She’s not a straight A student–yet.
Schools Chancellor Carmen Fariña gave herself a B+ grade for her first year as the head of the Department of Education, but like any overachieving student, she said she aspired to an A grade.
“I would say, B+ but aspiring to become an A … because I think there’s still so much to do,” Ms. Fariña told NY1’s Errol Louis after she was asked to grade her performance. “This is one of the reasons also that I would say I’d rather be judged on the capacity framework and not on absolute grade because I think an absolute grade doesn’t cover the nuances of the work that we’ve been doing.”
Indeed, Ms. Fariña scrapped the A-F grading system for public schools implemented under former Mayor Michael Bloomberg. The grades rankled some educators and parents and in their place, Ms. Fariña instituted two new tools to evaluate schools: the School Quality Snapshot and School Quality Guide.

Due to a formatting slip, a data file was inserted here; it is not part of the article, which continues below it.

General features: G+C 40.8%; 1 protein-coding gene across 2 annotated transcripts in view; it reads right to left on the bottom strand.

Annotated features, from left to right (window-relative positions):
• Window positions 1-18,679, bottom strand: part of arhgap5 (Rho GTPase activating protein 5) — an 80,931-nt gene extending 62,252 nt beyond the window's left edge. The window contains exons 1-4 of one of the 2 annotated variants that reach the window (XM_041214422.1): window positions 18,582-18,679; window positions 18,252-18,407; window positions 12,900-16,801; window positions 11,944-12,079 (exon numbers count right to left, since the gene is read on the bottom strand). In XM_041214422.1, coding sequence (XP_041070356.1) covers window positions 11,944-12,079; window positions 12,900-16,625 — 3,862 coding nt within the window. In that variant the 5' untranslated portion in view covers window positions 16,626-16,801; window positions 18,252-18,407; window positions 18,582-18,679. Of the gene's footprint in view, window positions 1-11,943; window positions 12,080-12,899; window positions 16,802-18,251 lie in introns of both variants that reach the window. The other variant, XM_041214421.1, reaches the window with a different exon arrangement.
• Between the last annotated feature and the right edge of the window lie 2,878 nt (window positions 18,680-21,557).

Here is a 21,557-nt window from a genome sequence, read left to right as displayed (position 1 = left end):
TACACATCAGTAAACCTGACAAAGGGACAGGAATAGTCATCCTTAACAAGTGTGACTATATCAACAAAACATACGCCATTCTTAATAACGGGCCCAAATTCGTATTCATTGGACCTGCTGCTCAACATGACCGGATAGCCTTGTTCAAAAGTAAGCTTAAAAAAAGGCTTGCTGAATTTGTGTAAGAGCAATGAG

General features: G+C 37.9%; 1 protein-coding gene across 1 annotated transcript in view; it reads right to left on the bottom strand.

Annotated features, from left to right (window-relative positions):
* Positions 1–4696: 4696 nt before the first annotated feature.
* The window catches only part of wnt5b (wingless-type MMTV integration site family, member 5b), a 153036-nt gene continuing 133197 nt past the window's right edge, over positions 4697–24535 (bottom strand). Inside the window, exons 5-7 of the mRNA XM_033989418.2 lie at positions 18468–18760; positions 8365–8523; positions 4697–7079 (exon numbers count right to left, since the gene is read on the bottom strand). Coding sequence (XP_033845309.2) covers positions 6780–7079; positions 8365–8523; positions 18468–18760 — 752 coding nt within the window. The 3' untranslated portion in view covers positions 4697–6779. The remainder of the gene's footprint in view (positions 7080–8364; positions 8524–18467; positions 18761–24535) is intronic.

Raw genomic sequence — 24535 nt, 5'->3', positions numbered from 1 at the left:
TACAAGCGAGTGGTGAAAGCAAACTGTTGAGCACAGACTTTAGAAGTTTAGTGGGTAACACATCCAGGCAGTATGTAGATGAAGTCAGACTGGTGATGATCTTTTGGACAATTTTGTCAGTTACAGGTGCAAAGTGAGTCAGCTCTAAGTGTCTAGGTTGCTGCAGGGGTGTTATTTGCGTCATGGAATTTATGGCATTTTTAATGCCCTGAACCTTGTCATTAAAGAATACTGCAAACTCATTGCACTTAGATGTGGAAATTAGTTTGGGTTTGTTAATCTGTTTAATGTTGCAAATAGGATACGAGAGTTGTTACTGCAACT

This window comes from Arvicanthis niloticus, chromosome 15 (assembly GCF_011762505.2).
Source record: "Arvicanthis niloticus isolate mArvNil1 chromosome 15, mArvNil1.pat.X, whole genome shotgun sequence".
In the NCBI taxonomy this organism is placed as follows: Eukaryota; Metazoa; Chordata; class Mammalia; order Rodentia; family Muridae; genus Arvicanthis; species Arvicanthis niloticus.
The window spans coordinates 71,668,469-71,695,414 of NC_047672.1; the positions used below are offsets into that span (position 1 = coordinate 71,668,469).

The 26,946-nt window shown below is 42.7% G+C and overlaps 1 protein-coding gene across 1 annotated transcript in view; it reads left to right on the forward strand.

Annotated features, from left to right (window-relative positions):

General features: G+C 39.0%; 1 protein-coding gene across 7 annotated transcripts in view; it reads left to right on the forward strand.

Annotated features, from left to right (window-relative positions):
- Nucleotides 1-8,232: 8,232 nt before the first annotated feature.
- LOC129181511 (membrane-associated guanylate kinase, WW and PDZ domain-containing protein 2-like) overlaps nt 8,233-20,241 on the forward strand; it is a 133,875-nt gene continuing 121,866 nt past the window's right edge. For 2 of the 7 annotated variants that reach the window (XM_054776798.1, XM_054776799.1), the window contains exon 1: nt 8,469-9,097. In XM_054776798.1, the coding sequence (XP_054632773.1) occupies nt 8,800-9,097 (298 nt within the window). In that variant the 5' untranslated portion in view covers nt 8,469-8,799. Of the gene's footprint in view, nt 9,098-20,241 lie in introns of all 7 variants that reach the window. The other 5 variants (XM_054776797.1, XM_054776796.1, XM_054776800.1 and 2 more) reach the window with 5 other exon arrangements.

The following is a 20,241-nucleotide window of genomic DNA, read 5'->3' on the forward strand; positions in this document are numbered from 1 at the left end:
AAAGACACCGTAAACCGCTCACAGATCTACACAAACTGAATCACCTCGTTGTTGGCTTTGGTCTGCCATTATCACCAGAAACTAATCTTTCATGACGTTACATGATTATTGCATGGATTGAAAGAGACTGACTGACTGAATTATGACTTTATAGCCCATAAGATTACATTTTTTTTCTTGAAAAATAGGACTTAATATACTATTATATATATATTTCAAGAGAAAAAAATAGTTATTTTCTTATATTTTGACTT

Ms. Fariña, a former teacher and principal, has charted a different course for the DOE than her Bloomberg era predecessors, who did not have backgrounds in education. While the Bloomberg administration stressed test-taking, stronger accountability standards for schools and teachers and the growth of charter schools, the de Blasio administration has questioned many of the key assumptions underpinning the Bloomberg approach to education.
In addition to overseeing Mr. de Blasio’s swift and unprecedented expansion of universal prekindergarten, Ms. Fariña is also tasked with implementing a $150 million “community schools” initiative that the de Blasio administration is hoping will boost failing schools. The plan, long advocated by Mr. de Blasio, will offer social services targeting entire families like food pantries, English-language classes for parents, or mental health to help in 94 struggling schools.
Like her boss, Ms. Fariña’s first year has not been without controversy. She chose to keep schools open in February as a snow storm walloped the city, telling reporters it was a “beautiful day” as snow and freezing rain fell outside. Ms. Fariña also irked charter school advocates when she said one charter was “on their own” after the school was booted from a city-owned space.